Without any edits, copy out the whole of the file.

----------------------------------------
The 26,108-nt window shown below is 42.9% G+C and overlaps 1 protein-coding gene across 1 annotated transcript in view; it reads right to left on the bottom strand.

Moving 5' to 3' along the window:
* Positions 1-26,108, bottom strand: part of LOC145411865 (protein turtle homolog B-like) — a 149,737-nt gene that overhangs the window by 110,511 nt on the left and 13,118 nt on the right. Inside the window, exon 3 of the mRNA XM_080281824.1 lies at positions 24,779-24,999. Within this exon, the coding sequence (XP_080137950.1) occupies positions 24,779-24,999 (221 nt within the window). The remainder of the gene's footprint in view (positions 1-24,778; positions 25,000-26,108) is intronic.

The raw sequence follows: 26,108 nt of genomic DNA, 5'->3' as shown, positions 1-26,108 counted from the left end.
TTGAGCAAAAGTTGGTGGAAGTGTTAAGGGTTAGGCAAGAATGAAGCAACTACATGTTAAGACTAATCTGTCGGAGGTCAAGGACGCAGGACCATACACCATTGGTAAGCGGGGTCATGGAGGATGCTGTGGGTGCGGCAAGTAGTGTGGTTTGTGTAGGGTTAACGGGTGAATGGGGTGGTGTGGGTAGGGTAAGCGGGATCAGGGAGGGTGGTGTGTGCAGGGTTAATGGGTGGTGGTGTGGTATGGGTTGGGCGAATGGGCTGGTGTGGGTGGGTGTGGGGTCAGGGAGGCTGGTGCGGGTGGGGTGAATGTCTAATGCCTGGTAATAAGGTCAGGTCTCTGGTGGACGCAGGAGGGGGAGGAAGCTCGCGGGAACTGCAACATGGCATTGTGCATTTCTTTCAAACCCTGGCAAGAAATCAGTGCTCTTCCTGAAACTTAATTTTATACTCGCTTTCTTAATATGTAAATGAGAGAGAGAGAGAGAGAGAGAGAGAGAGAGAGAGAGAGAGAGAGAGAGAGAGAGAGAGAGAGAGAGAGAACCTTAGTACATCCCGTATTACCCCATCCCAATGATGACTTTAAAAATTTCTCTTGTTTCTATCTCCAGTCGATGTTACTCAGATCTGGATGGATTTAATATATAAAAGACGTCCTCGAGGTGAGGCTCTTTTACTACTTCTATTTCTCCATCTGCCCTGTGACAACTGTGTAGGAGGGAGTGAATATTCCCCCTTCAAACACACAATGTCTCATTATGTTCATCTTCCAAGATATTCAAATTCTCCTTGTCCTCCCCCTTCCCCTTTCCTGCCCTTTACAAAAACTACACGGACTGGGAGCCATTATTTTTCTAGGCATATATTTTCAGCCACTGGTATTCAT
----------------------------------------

The 26,108-nt window shown below is 42.9% G+C and overlaps 1 protein-coding gene across 1 annotated transcript in view; it reads right to left on the bottom strand.

Moving 5' to 3' along the window:
* Positions 1-26,108, bottom strand: part of LOC145411865 (protein turtle homolog B-like) — a 149,737-nt gene that overhangs the window by 110,511 nt on the left and 13,118 nt on the right. Inside the window, exon 3 of the mRNA XM_080281824.1 lies at positions 24,779-24,999. Within this exon, the coding sequence (XP_080137950.1) occupies positions 24,779-24,999 (221 nt within the window). The remainder of the gene's footprint in view (positions 1-24,778; positions 25,000-26,108) is intronic.

The raw sequence follows: 26,108 nt of genomic DNA, 5'->3' as shown, positions 1-26,108 counted from the left end.
TTGAGCAAAAGTTGGTGGAAGTGTTAAGGGTTAGGCAAGAATGAAGCAACTACATGTTAAGACTAATCTGTCGGAGGTCAAGGACGCAGGACCATACACCATTGGTAAGCGGGGTCATGGAGGATGCTGTGGGTGCGGCAAGTAGTGTGGTTTGTGTAGGGTTAACGGGTGAATGGGGTGGTGTGGGTAGGGTAAGCGGGATCAGGGAGGGTGGTGTGTGCAGGGTTAATGGGTGGTGGTGTGGTATGGGTTGGGCGAATGGGCTGGTGTGGGTGGGTGTGGGGTCAGGGAGGCTGGTGCGGGTGGGGTGAATGTCTAATGCCTGGTAATAAGGTCAGGTCTCTGGTGGACGCAGGAGGGGGAGGAAGCTCGCGGGAACTGCAACATGGCATTGTGCATTTCTTTCAAACCCTGGCAAGAAATCAGTGCTCTTCCTGAAACTTAATTTTATACTCGCTTTCTTAATATGTAAATGAGAGAGAGAGAGAGAGAGAGAGAGAGAGAGAGAGAGAGAGAGAGAGAGAGAGAGAGAGAGAGAGAGAGAACCTTAGTACATCCCGTATTACCCCATCCCAATGATGACTTTAAAAATTTCTCTTGTTTCTATCTCCAGTCGATGTTACTCAGATCTGGATGGATTTAATATATAAAAGACGTCCTCGAGGTGAGGCTCTTTTACTACTTCTATTTCTCCATCTGCCCTGTGACAACTGTGTAGGAGGGAGTGAATATTCCCCCTTCAAACACACAATGTCTCATTATGTTCATCTTCCAAGATATTCAAATTCTCCTTGTCCTCCCCCTTCCCCTTTCCTGCCCTTTACAAAAACTACACGGACTGGGAGCCATTATTTTTCTAGGCATATATTTTCAGCCACTGGTATTCAT